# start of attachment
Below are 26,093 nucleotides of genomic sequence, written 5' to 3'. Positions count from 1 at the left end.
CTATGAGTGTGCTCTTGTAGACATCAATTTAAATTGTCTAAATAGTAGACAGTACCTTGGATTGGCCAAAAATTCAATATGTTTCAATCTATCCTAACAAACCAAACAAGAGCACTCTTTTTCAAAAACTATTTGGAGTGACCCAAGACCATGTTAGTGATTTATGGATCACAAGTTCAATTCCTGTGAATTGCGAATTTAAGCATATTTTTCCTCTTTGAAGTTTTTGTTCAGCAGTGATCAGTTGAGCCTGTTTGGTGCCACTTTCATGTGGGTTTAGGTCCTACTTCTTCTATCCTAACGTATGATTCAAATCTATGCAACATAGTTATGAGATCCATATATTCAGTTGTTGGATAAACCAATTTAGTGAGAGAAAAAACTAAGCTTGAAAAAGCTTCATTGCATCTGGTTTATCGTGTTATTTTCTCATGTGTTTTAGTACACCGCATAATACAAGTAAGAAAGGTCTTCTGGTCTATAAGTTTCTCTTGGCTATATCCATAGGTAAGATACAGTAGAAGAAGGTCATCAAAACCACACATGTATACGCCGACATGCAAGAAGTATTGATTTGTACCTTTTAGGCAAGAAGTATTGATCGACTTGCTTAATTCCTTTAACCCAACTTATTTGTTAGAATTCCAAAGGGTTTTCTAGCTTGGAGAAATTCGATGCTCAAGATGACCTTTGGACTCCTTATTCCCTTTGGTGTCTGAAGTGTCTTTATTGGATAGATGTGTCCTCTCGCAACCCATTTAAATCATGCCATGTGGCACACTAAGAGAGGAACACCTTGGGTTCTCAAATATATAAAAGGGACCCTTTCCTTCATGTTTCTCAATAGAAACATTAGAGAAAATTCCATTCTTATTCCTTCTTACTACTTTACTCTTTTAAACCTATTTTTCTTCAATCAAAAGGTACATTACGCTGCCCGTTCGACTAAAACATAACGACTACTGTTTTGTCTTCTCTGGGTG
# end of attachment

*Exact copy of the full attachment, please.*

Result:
Below are 26,093 nucleotides of genomic sequence, written 5' to 3'. Positions count from 1 at the left end.
CTATGAGTGTGCTCTTGTAGACATCAATTTAAATTGTCTAAATAGTAGACAGTACCTTGGATTGGCCAAAAATTCAATATGTTTCAATCTATCCTAACAAACCAAACAAGAGCACTCTTTTTCAAAAACTATTTGGAGTGACCCAAGACCATGTTAGTGATTTATGGATCACAAGTTCAATTCCTGTGAATTGCGAATTTAAGCATATTTTTCCTCTTTGAAGTTTTTGTTCAGCAGTGATCAGTTGAGCCTGTTTGGTGCCACTTTCATGTGGGTTTAGGTCCTACTTCTTCTATCCTAACGTATGATTCAAATCTATGCAACATAGTTATGAGATCCATATATTCAGTTGTTGGATAAACCAATTTAGTGAGAGAAAAAACTAAGCTTGAAAAAGCTTCATTGCATCTGGTTTATCGTGTTATTTTCTCATGTGTTTTAGTACACCGCATAATACAAGTAAGAAAGGTCTTCTGGTCTATAAGTTTCTCTTGGCTATATCCATAGGTAAGATACAGTAGAAGAAGGTCATCAAAACCACACATGTATACGCCGACATGCAAGAAGTATTGATTTGTACCTTTTAGGCAAGAAGTATTGATCGACTTGCTTAATTCCTTTAACCCAACTTATTTGTTAGAATTCCAAAGGGTTTTCTAGCTTGGAGAAATTCGATGCTCAAGATGACCTTTGGACTCCTTATTCCCTTTGGTGTCTGAAGTGTCTTTATTGGATAGATGTGTCCTCTCGCAACCCATTTAAATCATGCCATGTGGCACACTAAGAGAGGAACACCTTGGGTTCTCAAATATATAAAAGGGACCCTTTCCTTCATGTTTCTCAATAGAAACATTAGAGAAAATTCCATTCTTATTCCTTCTTACTACTTTACTCTTTTAAACCTATTTTTCTTCAATCAAAAGGTACATTACGCTGCCCGTTCGACTAAAACATAACGACTACTGTTTTGTCTTCTCTGGGTG